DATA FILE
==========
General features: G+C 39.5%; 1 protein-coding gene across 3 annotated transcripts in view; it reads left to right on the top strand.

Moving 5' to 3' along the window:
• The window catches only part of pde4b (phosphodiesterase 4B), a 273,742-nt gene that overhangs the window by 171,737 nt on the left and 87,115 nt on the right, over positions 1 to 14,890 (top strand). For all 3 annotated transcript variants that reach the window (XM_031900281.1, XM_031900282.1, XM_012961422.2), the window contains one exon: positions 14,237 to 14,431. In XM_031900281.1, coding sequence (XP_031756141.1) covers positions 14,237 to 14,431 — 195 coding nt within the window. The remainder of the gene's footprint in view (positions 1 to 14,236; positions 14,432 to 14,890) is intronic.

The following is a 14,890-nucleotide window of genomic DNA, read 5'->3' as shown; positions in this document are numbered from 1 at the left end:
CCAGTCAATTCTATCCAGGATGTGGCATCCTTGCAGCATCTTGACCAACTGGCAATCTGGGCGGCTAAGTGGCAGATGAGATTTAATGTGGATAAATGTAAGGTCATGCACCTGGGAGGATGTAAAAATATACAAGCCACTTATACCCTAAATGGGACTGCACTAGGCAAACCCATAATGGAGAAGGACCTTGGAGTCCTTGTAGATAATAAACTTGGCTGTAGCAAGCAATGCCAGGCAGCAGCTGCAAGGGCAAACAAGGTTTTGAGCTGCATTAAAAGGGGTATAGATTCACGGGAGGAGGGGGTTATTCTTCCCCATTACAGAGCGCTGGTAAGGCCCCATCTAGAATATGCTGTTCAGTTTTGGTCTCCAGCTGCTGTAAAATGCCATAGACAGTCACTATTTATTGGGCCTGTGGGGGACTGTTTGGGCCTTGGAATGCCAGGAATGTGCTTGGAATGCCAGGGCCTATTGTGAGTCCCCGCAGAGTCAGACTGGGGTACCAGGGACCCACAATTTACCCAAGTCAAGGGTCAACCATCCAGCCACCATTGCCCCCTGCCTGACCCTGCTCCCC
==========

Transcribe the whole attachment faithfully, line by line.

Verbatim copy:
General features: G+C 39.5%; 1 protein-coding gene across 3 annotated transcripts in view; it reads left to right on the top strand.

Moving 5' to 3' along the window:
• The window catches only part of pde4b (phosphodiesterase 4B), a 273,742-nt gene that overhangs the window by 171,737 nt on the left and 87,115 nt on the right, over positions 1 to 14,890 (top strand). For all 3 annotated transcript variants that reach the window (XM_031900281.1, XM_031900282.1, XM_012961422.2), the window contains one exon: positions 14,237 to 14,431. In XM_031900281.1, coding sequence (XP_031756141.1) covers positions 14,237 to 14,431 — 195 coding nt within the window. The remainder of the gene's footprint in view (positions 1 to 14,236; positions 14,432 to 14,890) is intronic.

The following is a 14,890-nucleotide window of genomic DNA, read 5'->3' as shown; positions in this document are numbered from 1 at the left end:
CCAGTCAATTCTATCCAGGATGTGGCATCCTTGCAGCATCTTGACCAACTGGCAATCTGGGCGGCTAAGTGGCAGATGAGATTTAATGTGGATAAATGTAAGGTCATGCACCTGGGAGGATGTAAAAATATACAAGCCACTTATACCCTAAATGGGACTGCACTAGGCAAACCCATAATGGAGAAGGACCTTGGAGTCCTTGTAGATAATAAACTTGGCTGTAGCAAGCAATGCCAGGCAGCAGCTGCAAGGGCAAACAAGGTTTTGAGCTGCATTAAAAGGGGTATAGATTCACGGGAGGAGGGGGTTATTCTTCCCCATTACAGAGCGCTGGTAAGGCCCCATCTAGAATATGCTGTTCAGTTTTGGTCTCCAGCTGCTGTAAAATGCCATAGACAGTCACTATTTATTGGGCCTGTGGGGGACTGTTTGGGCCTTGGAATGCCAGGAATGTGCTTGGAATGCCAGGGCCTATTGTGAGTCCCCGCAGAGTCAGACTGGGGTACCAGGGACCCACAATTTACCCAAGTCAAGGGTCAACCATCCAGCCACCATTGCCCCCTGCCTGACCCTGCTCCCC